On Walking and Chewing Gum

Thoughts of a gentle bloke in 2022

I have no idea whether I’m going to click ‘publish’ when I’ve finished this. Perhaps it will languish as a draft for weeks; perhaps it will be published in the small hours of the morning. Then I may tear back the bedcovers with a resounding ‘Nooooooo!’ at break of day and rush to my computer to delete it.

It wouldn’t be the first article of mine to meet that fate, not by a long chalk, so you’d best read quickly, hypothetical reader.

Let me start by acknowledging that this is written in a wider context in which my petty sorrows and existential trivialities are of infinitesimal consequence. Further, that I have, as an individual, an Australian, a person of pinko-grey complexion and the possessor of a Y chromosome to go along with my X, much to be thankful for.

That said, as individuals we must walk and chew gum: strive to be both decent members of our multiple overlapping communities and attentive to our own emotional housekeeping. Each is perhaps the corollary of the other.

And all is not well in my untidy inner household. It has not been well for a long time; perhaps it has never been well. I suspect that goes with a writer’s job description. To distil my current malaise into a single sentence:

This is a difficult and unhappy time to be a gentle and kind man.

There: it has been written, and already I feel the urge to delete this and bugger off back to bed. It’s 4:40 a.m.

We are frequently told, as men — and society is fond of addressing us as if we were all card-carrying members of some collective*, or even a multi-penised superorganism — that we should open up more. Be less stoic, more emotional, less toxic in our masculinity.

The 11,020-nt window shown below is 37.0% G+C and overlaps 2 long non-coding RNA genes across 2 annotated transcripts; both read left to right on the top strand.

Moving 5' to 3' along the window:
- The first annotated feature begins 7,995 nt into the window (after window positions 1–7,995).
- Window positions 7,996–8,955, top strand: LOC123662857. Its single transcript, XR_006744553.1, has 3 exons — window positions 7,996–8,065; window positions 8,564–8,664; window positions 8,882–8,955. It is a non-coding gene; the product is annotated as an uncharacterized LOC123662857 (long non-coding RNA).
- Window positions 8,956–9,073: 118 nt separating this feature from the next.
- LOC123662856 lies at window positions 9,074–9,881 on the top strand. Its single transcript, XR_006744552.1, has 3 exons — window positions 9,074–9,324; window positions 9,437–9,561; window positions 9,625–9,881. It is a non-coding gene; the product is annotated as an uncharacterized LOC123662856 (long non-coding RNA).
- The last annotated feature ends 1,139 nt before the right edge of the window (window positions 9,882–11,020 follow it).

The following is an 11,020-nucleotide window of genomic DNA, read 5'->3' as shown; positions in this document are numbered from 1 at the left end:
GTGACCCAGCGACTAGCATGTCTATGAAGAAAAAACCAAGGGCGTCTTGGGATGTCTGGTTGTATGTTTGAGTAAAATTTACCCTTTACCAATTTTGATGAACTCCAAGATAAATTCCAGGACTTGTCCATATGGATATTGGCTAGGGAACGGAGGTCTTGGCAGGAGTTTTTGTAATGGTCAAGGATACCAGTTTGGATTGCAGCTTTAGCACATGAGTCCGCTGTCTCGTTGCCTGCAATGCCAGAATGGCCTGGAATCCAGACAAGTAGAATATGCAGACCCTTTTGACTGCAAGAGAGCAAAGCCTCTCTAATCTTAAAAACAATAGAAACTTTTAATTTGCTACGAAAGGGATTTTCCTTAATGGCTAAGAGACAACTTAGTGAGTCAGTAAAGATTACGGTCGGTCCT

*Yeah, we all get that, whatever our gender. I know.

Then, when we put the cards timorously on the table, it’s: ‘Oh fuck off with your whining, man-baby.’

Admittedly, much depends on context. Interrupt a woman’s desperate or furious plea for empathy and support with ‘Yes, but now let’s talk about why as a man I have it sooooo baaaaad,’ and the above is a reasonable response.

But there are reasons why we males tend to end our lives prematurely, and a wish to inconvenience women is probably not high on the list. We have our genuine struggles, too.

One of my struggles is that I do not particularly like men.

I don’t know why this is so, and the illogic of it pains me. It rather contradicts my plea for empathy and goodwill, as an individual man, doesn’t it? I feel that I should like men more. I’m a traitor to my sex, and a hypocrite.

Be that as it may, if you’re a woman, I’m immediately more at ease with your physical presence in my vicinity, better disposed towards you generally. Women have been the vast majority of my friends, colleagues, fellow students, bosses and clients over the decades. We’ve commiserated, confided, laughed and cried, talked, listened, walked and got drunk together. Sometimes all at once.

My only romantic relationships have been with women, although at times I’ve flirted with gay male friends and maybe wondered ‘What if …?’ from the safe distance of years.

With men, I generally expect to have to talk about shit I don’t really care about: sport, cars and motorbikes, popular music, work, travel, etc. Politics can be a meeting ground or a minefield. Gardening is safe and fertile ground. (Sorry, couldn’t resist that. Smart-arse.)

Generally, in conversation with men, I feel that I’m acting a part – poorly. I don’t like the competitiveness of male conversation, that tedious fucking jocularity in place of sincerity and vulnerability, the great gusts of laughter, the booming voices. Then I catch myself doing it.

There’s more to it. Men’s very physical presence can make me mildly uneasy. Maybe it’s a pheromone thing.